More than half of Kentucky is under drought conditions

Published 2:30 pm Thursday, July 7, 2022


Kentucky Today

Despite welcome rain in parts of the state over the past seven days, the weekly U.S. Drought Monitor report issued on Thursday shows more than half of Kentucky is now in the “moderate drought” category.

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Fifty-five percent of Kentucky is considered in moderate drought in the latest report, up from 31.05% last week. As a result, the part of the state considered “abnormally dry,” which is one step below a drought situation, has dropped from 48.01% last week to 25.54% currently. The “none” category has also shrunk from 20.94% to 18.85%.

The moderate drought area is the largest since Dec. 20, 2016, when 63.43% of Kentucky reached that category. However, on Oct. 1, 2019, more than half of the state, or 54.25%, reached the next worse category, “severe drought.”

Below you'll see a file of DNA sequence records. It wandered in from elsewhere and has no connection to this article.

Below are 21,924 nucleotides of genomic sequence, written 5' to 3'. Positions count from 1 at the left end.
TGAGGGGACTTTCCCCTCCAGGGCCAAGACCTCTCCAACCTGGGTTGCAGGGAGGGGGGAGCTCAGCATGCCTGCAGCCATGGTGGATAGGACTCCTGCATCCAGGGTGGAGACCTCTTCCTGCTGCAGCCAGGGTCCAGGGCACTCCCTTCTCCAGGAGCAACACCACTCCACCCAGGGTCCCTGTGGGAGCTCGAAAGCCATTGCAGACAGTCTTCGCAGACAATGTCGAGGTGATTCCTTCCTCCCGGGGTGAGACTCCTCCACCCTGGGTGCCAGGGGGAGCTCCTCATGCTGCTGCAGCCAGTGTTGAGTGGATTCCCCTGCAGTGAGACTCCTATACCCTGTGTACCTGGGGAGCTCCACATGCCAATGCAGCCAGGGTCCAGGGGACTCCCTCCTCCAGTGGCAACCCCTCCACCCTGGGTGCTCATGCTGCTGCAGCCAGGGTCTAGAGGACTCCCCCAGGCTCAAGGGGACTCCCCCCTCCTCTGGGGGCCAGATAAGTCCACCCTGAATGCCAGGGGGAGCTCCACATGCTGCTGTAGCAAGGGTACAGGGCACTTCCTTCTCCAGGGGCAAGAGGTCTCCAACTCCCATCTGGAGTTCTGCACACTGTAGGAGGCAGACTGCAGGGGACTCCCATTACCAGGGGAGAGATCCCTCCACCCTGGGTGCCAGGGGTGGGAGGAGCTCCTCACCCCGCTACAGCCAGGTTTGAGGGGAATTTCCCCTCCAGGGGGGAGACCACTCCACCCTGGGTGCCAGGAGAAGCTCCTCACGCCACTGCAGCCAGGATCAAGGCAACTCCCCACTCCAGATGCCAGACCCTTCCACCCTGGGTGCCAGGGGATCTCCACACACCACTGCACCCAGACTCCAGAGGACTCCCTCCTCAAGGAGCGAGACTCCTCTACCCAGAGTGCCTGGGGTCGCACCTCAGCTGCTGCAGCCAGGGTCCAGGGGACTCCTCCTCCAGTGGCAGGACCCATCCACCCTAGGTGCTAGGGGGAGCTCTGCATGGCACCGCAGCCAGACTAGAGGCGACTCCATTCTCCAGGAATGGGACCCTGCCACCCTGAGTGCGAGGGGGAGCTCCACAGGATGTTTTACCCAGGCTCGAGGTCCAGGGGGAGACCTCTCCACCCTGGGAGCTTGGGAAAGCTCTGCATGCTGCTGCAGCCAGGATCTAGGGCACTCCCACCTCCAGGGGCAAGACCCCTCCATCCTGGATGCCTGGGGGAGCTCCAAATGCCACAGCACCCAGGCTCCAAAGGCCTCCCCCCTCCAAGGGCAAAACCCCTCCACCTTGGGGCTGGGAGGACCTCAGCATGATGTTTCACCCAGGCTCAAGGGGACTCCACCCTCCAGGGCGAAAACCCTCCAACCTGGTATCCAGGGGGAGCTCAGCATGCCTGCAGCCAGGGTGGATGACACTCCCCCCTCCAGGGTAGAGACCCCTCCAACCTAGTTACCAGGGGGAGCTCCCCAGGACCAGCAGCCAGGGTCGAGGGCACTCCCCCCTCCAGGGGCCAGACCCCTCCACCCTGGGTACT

The estimated population of Kentucky now in moderate drought is 1,757,300, according to the U.S. Drought Monitor, which is produced through a partnership between the National Drought Mitigation Center, or NDMC, located at the University of Nebraska-Lincoln; the U.S. Department of Agriculture; and the National Oceanic and Atmospheric Administration, via the National Weather Service. The map is courtesy of the NDMC.

Brad Pugh with the National Weather Service says, “Through the valid reporting period, ending at 8 a.m. EDT on July 5, the rapid onset of drought continues to affect parts of the Corn Belt along with the Ohio and Middle Mississippi Valleys.”

But there could be some good news in our future, at least in the short term, according to Pugh. 

“A swath of heavy rainfall, 1 to 3 inches, locally more, is forecast from the Middle Mississippi and Ohio Valleys southeastward to the Mid-Atlantic States from now through July 11. The Climate Prediction Center’s 6-to-10-day outlook, which is valid July 12-16, favors below-normal temperatures for the Great Lakes and Midwest.”

Kentucky is considered part of the Midwest in the weekly U.S. Drought Monitor reports, which take into consideration readings gathered on Tuesday morning, with the report generated on Thursdays.